(Bloomberg Opinion) -- Four months ago today, the benchmark 10-year Treasury yield rose to 2.95 percent, the highest level since January 2014. Markets rebounded from that pesky spike in volatility in early February and were looking forward to stronger economic growth, a pickup in inflation and more Federal Reserve rate increases.
U.S. yields, by all indications, were only headed higher. My Bloomberg News colleagues and I rushed to publish a guide overnight for when the 10-year rate reached 3 percent. Traders gobbled it up.
Now here we are, two Fed rate hikes later, with inflation at the highest in 15 months and the labor market as strong as ever — and the 10-year yield is below 2.9 percent.
Sure, you can come up with any number of reasons that make sense out of this. German 10-year yields have been cut in half over the period, to 0.35 percent from 0.7 percent (to the detriment of Bill Gross). In geopolitics, the prospect of a U.S. trade war with China is heating up and euroskeptics are gaining ground in Italy. And as I argued recently, corporate pensions are exerting an invisible force on longer-term yields, keeping them subdued since the end of 2017.
But no matter how you spin it, it’s a victory for bond bulls like Colin Robertson at Northern Trust Asset Management, who told me in an interview this week he’s growing more convinced that 10-year yields have peaked for 2018. And it’s a clear setback for those like JPMorgan Chase & Co. Chief Executive Officer Jamie Dimon and Franklin Templeton’s Michael Hasenstab, who rushed to say the benchmark was headed to 4 percent just weeks after it breached 3 percent.
Calling the top of the yield range, of course, is a tough business. Strategists at BMO Capital Markets said in mid-March that they were “increasingly comfortable with the notion that the 2018 peak of 10- and 30-year yields might have already been established,” referring to the highs of Feb. 21, four months ago. That didn’t happen.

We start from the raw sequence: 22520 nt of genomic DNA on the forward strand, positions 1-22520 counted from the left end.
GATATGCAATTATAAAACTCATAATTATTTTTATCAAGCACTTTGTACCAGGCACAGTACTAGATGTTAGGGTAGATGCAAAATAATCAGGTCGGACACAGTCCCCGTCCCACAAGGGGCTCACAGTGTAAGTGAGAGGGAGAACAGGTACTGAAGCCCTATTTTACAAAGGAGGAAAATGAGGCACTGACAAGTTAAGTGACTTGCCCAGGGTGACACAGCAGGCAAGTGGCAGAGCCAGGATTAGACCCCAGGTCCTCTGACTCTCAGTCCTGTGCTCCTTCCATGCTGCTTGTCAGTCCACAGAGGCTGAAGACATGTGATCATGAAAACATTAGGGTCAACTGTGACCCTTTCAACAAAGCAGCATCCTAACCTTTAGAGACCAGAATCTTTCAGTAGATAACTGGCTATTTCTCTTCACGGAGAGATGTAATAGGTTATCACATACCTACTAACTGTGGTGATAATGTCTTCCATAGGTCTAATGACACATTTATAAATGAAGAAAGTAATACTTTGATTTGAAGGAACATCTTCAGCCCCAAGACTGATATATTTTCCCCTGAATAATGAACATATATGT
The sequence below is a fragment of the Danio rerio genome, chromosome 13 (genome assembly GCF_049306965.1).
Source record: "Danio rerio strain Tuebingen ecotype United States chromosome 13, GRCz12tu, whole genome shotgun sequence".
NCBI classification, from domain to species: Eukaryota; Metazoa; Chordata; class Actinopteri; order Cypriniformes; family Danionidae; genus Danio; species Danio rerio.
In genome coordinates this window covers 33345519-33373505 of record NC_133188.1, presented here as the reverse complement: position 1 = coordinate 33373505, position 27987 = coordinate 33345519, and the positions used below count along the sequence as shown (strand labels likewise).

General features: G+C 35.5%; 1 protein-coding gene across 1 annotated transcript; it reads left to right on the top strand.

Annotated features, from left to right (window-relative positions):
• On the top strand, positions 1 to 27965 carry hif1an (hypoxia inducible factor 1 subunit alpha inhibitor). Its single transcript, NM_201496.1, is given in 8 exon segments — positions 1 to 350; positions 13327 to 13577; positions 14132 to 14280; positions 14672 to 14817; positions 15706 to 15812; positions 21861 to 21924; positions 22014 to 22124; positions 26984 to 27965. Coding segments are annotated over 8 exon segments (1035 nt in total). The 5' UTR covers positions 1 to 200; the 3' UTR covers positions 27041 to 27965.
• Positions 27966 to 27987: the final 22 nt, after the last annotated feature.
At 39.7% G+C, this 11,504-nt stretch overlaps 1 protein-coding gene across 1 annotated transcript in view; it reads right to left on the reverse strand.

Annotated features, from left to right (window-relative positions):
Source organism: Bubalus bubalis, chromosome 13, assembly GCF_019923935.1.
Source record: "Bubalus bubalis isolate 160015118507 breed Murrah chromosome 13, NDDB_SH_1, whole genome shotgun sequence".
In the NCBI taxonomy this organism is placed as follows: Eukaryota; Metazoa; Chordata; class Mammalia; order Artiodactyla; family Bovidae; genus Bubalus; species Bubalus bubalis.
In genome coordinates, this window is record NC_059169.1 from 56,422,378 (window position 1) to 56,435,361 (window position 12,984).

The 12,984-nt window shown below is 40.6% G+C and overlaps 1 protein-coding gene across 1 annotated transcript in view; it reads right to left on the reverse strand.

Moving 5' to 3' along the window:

But at that point, global synchronized growth was still the base-case scenario for many investors. The months since then have spurred more calls for divergence, and questions about whether the Fed can really tighten policy alone.
Robertson says there’s a good chance economic growth will be weaker a year from now. That might mean the Fed will have to pause its rate hikes, no matter what the “dot plot” suggests. He acknowledges that his view is contrary to market expectations. And in December, he predicted only one 2018 increase by the central bank. But misjudging the central bank’s path comes with the territory of being bullish on Treasuries when the Fed is tightening at its most aggressive pace in more than a decade.
Still, those bullish instincts have merit. After all, if you bought long bonds four months ago and rode it out, you’d have a tidy profit. The ICE Bank of America 30-year Treasury index has returned 4.2 percent over that span, compared with 1 percent for both the broad Treasury market and U.S. high-yield bonds. Corporate debt has lost 0.6 percent. The S&P 500 Index is up 2.5 percent.
Again, it’s easy for anyone to see peaks in hindsight and difficult to call them in the moment. But maybe it’s a bit clearer now, with the Fed firmly in the middle of its tightening cycle and the European Central Bank spelling out its plans for the next year. And even during a trade spat, China isn’t doing anything rash with its Treasury holdings in an attempt to spike U.S. borrowing costs.
Whether the buying opportunity for 10-year Treasuries is at 3 percent, 3.12 percent or 3.25 percent is up for debate. But one thing bond traders can largely agree on, based on the past few months: A move to 4 percent is going to require a Herculean effort.
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